Pretty much every culture has a green sauce of some sort. Elsewhere on this site I have a German green sauce and an Italian salsa verde, both with fish. I like both sauces, but they’re not this one. This is what most Americans think of when you hear the words salsa verde. It’s a Mexican classic, and a damn good thing to know how to make.
The recipe below is one I’ve tinkered with over the years, after eating lots of them and trying recipes from such greats as Rick Bayless and Diana Kennedy. What I like most about this version is that almost everything is grilled or charred, and that adds a ton of flavor to the final salsa.
I prefer to use the tiny, “wild” tomatillos for this recipe, which are known as milpa in Mexican markets. But really any tomatillo will work. Just don’t use the purple ones, as they’re too ripe for this. You want the acidity of green tomatillos, especially if you are canning. I happen to have them growing uncontrollably in my garden. How they got there, I have no idea.
I also like to use New Mexican Hatch green chiles here, too. They’re cheap, plentiful and will often grow pretty straight, making them easier to roast and peel. Poblanos are excellent, too. You could use a regular green bell pepper if you had to.
How do you use this salsa verde? Well, with tortilla chips, of course. But also as a base for chile verde with pork, chicken, pheasant or whatever. And like all green sauces, it’s fantastic with fish.
This recipe can be canned, with a couple minor alterations I detail below. Since you need to do a lot of charring and roasting to make it, it’s a good idea to whip up a big batch and can what you don’t eat straight away.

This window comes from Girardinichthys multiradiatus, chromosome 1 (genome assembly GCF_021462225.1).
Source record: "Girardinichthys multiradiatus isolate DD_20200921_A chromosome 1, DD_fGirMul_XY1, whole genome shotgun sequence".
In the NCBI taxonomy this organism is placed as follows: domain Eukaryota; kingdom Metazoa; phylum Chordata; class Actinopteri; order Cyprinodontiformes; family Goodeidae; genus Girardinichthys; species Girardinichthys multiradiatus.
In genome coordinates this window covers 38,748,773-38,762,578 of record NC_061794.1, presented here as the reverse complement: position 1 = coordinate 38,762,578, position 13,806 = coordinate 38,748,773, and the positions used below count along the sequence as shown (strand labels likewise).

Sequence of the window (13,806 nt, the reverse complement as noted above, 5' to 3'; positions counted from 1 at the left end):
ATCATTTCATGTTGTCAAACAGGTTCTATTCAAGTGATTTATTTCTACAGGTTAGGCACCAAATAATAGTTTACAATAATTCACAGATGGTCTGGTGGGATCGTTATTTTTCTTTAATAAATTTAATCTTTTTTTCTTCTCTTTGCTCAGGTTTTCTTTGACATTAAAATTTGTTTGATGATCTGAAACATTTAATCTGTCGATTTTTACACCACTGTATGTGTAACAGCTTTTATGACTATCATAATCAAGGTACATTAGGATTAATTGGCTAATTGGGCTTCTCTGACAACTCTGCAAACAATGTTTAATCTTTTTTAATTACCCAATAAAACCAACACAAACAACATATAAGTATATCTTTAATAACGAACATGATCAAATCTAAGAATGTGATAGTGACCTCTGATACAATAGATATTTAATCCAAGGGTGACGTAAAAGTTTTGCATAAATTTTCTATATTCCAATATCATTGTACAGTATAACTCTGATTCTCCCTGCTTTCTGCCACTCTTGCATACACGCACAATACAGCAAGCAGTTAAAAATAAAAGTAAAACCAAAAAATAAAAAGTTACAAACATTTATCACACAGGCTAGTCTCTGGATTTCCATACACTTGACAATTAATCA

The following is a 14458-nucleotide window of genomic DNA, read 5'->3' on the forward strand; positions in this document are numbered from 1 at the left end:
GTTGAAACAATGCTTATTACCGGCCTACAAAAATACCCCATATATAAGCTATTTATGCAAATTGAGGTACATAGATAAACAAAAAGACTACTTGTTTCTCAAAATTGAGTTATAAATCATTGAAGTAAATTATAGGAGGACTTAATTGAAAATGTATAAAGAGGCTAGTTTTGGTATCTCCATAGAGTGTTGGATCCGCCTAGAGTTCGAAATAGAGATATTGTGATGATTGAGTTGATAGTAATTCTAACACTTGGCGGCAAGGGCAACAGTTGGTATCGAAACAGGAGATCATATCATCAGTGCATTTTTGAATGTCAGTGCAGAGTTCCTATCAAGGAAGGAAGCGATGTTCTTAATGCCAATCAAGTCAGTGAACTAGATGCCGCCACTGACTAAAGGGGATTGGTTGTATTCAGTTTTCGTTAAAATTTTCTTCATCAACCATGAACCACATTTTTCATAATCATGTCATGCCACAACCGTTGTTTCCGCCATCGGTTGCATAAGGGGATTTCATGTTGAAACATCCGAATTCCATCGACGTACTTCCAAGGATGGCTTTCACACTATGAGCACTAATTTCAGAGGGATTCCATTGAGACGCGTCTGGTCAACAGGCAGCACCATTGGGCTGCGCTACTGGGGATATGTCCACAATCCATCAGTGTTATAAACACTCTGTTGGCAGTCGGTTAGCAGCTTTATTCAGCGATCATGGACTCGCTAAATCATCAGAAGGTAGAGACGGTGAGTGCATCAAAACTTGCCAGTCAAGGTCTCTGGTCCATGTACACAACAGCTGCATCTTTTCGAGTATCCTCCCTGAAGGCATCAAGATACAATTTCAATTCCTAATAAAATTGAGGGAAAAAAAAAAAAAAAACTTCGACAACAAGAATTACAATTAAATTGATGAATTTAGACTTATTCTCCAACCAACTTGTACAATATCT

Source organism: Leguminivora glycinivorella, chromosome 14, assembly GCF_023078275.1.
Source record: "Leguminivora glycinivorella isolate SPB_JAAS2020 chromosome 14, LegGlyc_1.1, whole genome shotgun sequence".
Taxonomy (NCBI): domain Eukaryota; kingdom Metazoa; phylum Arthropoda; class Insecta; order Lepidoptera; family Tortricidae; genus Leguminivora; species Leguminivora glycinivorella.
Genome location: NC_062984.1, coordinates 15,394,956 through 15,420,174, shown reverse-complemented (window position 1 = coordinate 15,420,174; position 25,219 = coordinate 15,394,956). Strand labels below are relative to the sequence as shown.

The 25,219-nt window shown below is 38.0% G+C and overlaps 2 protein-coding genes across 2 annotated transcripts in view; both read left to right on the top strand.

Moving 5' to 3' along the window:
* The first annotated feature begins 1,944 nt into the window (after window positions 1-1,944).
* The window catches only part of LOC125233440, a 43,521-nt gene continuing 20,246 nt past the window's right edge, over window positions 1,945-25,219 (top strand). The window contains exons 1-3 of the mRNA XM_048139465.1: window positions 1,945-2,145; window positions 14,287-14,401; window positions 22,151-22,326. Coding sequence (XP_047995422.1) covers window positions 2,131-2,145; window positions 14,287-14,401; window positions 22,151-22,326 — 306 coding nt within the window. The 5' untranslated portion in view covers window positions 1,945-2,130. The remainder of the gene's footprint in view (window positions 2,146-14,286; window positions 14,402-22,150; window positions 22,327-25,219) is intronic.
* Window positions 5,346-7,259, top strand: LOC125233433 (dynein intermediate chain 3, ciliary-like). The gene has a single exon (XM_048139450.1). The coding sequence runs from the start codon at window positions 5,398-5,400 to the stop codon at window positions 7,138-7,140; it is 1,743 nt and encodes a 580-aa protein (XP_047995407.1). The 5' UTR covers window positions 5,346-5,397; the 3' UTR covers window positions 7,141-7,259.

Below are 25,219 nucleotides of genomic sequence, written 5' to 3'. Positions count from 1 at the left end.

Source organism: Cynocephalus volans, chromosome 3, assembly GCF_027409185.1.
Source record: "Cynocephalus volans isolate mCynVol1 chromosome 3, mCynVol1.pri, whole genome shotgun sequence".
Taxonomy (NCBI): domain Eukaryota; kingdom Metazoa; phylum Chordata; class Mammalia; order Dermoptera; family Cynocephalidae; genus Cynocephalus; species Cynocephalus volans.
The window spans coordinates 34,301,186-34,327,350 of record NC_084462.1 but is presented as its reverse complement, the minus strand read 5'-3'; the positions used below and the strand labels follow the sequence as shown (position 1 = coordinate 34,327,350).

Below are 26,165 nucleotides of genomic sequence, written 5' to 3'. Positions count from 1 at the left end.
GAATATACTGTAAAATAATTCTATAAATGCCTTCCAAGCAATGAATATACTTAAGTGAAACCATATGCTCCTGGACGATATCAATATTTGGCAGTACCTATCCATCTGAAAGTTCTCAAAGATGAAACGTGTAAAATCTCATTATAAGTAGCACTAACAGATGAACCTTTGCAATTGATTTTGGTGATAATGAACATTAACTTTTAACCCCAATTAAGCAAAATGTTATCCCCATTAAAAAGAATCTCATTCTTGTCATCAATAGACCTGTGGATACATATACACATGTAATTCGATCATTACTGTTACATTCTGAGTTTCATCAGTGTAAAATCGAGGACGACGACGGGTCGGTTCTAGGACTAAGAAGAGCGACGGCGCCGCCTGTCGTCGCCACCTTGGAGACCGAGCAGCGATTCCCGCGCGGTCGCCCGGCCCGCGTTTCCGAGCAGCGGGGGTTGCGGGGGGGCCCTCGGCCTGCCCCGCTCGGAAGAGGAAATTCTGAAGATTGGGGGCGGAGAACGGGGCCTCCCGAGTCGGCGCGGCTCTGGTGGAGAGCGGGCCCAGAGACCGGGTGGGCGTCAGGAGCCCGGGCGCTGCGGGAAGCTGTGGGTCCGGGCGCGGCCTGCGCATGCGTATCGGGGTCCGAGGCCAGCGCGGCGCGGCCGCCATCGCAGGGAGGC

Tomatillo Salsa Verde
You don’t have to can your salsa — in fact it’s better fresh. But having real-deal salsa verde in your pantry in winter is a good thing, so put up at least a few jars of this stuff.
If you are canning, please don’t mess with this recipe, as it is tested to work in a boiling water bath. Tomatillos are acidic, and the addition of the lime juice and the citric acid will keep everything safe. If you must mess with this recipe, and you do intend to can it, use a pressure canner, which can handle less acidic foods. How long? No idea. You’re on your own.
Makes about 4 pints.
Prep Time: 30 minutes
Cook Time: 1 hour, including roasting and canning time.
- 5 cups tomatillos, preferably the little milpa tomatillos
- 1 1/2 cups green chiles, roasted, peeled, seeded and chopped (about 4)
- 1/2 cup jalapenos, peeled, seeded and chopped (about 3 to 5)
- 4 cups white or yellow onions, sliced
- 1 cup lime juice, about 10 limes
- 6 cloves garlic, whole and unpeeled
- 1 tablespoon cumin
- 2 tablespoons dried oregano, preferably Mexican
- 1 tablespoon kosher salt
- 1 tablespoon black pepper
- 1/4 cup chopped cilantro
- Fruit Fresh or other source of citric acid
- If you don’t have your green chiles and jalapenos prepped, follow these directions for roasting peppers. Arrange the tomatillos, sliced onions and the garlic cloves on a cooking sheet (or two) and set under the broiler until they are a bit charred.
- Once you have all the vegetables prepped, peel the garlic and put it and everything else into a food processor and pulse to make a rough salsa. You’re done if you don’t want to can your salsa. Kept in a covered container, it will keep a week in the fridge.
- If you are canning, add 1 teaspoon of the Fruit Fresh (citric acid) to each pint jar; the jars should be sterilized beforehand. Pack the salsa into the jars, and use a knife of chopstick to remove as many air pockets as you can find. Leave about 1/2 inch headspace. Seal the jars and process in a boiling water bath for 15 minutes.
- When the jars are ready, lift out of the boiling water and let them rest until their lids plink. Once they’ve cooled to room temperature, the salsa will keep in the pantry for more than a year.